Hervé Kempf  @  ChelseaGreen

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In Spite of Strong Growth, the Country at Present Remains a Model of Energy Sobriety

Posted on Thursday, November 5th, 2009 at 10:52 am by Hervé Kempf

And what if India were a model of energy efficiency? Received wisdom has it that developing countries waste their energy in the absence of adequate technologies, while developed countries supposedly use energy more efficiently. A study by the Indian firm Prayas, presented during the conference of the International Federation of Environmental Journalists (FIJE) in Delhi on October 28, shows that's not the case at all.

Entitled, "An Overview of Indian Energy Trends," it reveals that between 1990 and 2005 the country's GDP increased 2.3 times, but its energy consumption rose 1.9 times. Moreover, energy intensity (energy consumption related to production) is much less than China's, but also less than the United States' and comes close to the European level.

A good part of this performance may be explained by the price of electricity to industry - among the highest in the world. In transportation also, India demonstrates great efficiency: India's totalconsumption of gas and diesel in 2005 was less than the simple increase in consumption in China and the United States between 1990 and 2005. The high price of fuel plays a significant role, but so does the density of Indian cities, which limits the length of trips.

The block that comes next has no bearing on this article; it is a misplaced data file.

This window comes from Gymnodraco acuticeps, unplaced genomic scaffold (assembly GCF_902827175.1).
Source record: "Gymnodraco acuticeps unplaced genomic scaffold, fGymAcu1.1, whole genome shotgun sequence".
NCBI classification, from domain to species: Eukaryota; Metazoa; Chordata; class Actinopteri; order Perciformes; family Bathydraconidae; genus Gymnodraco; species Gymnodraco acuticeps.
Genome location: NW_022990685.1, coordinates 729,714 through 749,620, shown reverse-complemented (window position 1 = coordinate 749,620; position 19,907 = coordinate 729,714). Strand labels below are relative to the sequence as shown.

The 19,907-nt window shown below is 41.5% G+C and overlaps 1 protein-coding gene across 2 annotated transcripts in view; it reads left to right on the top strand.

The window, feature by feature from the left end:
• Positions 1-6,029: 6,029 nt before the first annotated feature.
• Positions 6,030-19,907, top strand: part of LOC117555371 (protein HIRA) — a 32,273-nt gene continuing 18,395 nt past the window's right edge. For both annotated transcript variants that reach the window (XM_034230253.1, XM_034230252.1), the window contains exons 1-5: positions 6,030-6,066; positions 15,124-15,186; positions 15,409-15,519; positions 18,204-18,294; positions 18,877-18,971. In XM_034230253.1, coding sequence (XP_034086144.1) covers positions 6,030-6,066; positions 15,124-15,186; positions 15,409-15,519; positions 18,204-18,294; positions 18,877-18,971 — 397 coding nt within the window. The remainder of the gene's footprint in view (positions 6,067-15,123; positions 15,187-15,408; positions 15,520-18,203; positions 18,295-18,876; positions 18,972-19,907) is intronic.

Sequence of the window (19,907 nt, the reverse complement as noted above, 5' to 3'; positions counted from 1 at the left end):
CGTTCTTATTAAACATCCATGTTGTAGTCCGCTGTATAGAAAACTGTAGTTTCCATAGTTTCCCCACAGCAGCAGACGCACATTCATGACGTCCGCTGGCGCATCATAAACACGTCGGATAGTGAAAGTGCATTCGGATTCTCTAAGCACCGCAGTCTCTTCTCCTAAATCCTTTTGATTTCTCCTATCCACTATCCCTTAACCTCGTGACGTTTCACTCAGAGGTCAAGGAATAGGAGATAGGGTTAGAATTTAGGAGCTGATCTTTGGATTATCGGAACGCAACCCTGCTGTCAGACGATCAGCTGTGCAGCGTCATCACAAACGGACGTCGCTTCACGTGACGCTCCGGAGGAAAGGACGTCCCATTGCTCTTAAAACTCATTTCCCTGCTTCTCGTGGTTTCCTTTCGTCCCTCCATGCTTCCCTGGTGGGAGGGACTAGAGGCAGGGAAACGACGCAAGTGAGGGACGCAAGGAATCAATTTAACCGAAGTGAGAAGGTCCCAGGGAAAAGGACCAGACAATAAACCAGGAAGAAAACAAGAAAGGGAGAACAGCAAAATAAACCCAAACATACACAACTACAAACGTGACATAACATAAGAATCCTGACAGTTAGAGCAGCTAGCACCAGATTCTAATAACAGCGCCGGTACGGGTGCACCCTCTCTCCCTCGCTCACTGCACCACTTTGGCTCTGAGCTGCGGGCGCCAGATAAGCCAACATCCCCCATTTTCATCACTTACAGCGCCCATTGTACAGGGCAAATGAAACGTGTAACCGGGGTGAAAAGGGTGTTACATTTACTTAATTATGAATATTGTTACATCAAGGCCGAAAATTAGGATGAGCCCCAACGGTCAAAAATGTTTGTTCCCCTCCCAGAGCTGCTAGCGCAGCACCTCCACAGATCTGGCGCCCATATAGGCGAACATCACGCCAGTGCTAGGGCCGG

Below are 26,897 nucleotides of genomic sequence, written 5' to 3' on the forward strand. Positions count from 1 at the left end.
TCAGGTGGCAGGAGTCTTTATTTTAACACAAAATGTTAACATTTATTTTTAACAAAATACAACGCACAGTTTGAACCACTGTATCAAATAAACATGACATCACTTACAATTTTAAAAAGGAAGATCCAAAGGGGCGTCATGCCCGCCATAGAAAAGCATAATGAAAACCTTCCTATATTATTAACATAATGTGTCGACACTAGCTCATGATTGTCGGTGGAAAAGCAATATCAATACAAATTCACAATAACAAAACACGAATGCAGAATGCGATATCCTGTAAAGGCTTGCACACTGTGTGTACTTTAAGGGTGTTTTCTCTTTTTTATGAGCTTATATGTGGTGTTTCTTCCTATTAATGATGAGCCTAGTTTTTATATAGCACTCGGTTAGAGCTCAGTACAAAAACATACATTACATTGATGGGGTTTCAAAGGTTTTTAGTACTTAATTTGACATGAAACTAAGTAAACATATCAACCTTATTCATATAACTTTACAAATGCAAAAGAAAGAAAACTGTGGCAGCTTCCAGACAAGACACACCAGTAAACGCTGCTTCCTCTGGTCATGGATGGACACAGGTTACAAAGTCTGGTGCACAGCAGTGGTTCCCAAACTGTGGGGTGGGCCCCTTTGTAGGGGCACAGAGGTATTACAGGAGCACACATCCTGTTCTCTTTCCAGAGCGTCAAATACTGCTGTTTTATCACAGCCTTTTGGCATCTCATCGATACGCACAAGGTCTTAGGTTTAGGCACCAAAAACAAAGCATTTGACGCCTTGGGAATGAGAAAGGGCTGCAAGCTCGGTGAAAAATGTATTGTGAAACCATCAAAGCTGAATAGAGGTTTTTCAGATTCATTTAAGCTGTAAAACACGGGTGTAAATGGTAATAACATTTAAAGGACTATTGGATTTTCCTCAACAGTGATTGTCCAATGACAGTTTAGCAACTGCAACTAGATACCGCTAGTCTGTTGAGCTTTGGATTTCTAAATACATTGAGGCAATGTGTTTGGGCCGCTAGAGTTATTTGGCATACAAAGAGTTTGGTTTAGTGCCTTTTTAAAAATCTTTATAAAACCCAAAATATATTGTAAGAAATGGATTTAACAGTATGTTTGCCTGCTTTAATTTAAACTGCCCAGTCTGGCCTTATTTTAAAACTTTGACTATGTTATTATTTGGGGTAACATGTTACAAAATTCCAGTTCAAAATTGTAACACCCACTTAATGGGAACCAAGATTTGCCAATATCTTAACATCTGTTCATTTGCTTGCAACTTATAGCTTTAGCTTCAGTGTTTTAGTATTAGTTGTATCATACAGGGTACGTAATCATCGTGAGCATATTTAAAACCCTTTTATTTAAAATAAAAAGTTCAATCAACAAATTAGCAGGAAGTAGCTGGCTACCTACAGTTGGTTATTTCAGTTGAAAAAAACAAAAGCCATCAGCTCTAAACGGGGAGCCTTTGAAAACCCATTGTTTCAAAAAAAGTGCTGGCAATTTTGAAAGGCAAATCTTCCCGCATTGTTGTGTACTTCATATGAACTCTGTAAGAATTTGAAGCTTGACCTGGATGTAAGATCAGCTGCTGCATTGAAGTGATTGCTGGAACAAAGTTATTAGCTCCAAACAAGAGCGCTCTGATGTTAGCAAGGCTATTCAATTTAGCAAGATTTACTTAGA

Vegetarian Diet

For domestic energy uses, there is better energy intensity by income level than in the United States. That may be explained by the significant use of biomass, but also by the very widespread vegetarian diet, which limits cooking needs: on average, an Indian consumes one twenty-fifth as much meat as an American.

However, India has not succeeded in eliminating poverty. Economic growth has benefited the upper and middle classes primarily, and 40 percent of the population does not have access to electricity.

Solar energy and natural gas seem to be the way of the future, but also adoption of supercritical coal-combustion technology (which improves yield and reduces polluting emissions), as well as reduction of energy losses in the grids.

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Translation: Truthout French language editor Leslie Thatcher.

Cross-posted at Truthout.

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